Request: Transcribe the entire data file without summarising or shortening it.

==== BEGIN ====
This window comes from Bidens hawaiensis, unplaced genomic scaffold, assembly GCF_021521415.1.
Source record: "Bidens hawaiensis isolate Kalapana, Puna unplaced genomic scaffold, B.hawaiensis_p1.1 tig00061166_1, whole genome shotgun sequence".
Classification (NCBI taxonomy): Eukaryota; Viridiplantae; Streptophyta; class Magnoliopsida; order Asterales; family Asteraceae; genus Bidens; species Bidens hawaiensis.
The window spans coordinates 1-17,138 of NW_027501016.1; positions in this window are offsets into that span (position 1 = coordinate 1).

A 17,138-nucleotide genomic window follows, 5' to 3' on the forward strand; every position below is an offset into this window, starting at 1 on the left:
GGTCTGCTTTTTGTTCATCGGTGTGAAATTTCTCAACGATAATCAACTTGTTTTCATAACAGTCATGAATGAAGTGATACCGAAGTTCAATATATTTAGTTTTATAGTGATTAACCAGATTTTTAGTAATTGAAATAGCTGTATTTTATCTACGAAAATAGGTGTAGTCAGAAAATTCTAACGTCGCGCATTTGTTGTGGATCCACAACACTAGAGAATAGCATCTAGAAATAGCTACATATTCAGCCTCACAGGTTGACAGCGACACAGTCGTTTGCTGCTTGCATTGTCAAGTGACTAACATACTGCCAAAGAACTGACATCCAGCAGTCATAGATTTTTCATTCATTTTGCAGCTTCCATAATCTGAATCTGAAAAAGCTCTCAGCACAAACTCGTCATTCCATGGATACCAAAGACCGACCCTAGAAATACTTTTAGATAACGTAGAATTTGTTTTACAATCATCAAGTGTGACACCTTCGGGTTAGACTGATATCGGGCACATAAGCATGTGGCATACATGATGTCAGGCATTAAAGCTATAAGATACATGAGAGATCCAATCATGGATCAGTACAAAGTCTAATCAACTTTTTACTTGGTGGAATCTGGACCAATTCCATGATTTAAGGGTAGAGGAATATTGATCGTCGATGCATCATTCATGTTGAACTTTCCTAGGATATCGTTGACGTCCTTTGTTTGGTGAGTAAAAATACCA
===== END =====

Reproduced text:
This window comes from Bidens hawaiensis, unplaced genomic scaffold, assembly GCF_021521415.1.
Source record: "Bidens hawaiensis isolate Kalapana, Puna unplaced genomic scaffold, B.hawaiensis_p1.1 tig00061166_1, whole genome shotgun sequence".
Classification (NCBI taxonomy): Eukaryota; Viridiplantae; Streptophyta; class Magnoliopsida; order Asterales; family Asteraceae; genus Bidens; species Bidens hawaiensis.
The window spans coordinates 1-17,138 of NW_027501016.1; positions in this window are offsets into that span (position 1 = coordinate 1).

A 17,138-nucleotide genomic window follows, 5' to 3' on the forward strand; every position below is an offset into this window, starting at 1 on the left:
GGTCTGCTTTTTGTTCATCGGTGTGAAATTTCTCAACGATAATCAACTTGTTTTCATAACAGTCATGAATGAAGTGATACCGAAGTTCAATATATTTAGTTTTATAGTGATTAACCAGATTTTTAGTAATTGAAATAGCTGTATTTTATCTACGAAAATAGGTGTAGTCAGAAAATTCTAACGTCGCGCATTTGTTGTGGATCCACAACACTAGAGAATAGCATCTAGAAATAGCTACATATTCAGCCTCACAGGTTGACAGCGACACAGTCGTTTGCTGCTTGCATTGTCAAGTGACTAACATACTGCCAAAGAACTGACATCCAGCAGTCATAGATTTTTCATTCATTTTGCAGCTTCCATAATCTGAATCTGAAAAAGCTCTCAGCACAAACTCGTCATTCCATGGATACCAAAGACCGACCCTAGAAATACTTTTAGATAACGTAGAATTTGTTTTACAATCATCAAGTGTGACACCTTCGGGTTAGACTGATATCGGGCACATAAGCATGTGGCATACATGATGTCAGGCATTAAAGCTATAAGATACATGAGAGATCCAATCATGGATCAGTACAAAGTCTAATCAACTTTTTACTTGGTGGAATCTGGACCAATTCCATGATTTAAGGGTAGAGGAATATTGATCGTCGATGCATCATTCATGTTGAACTTTCCTAGGATATCGTTGACGTCCTTTGTTTGGTGAGTAAAAATACCA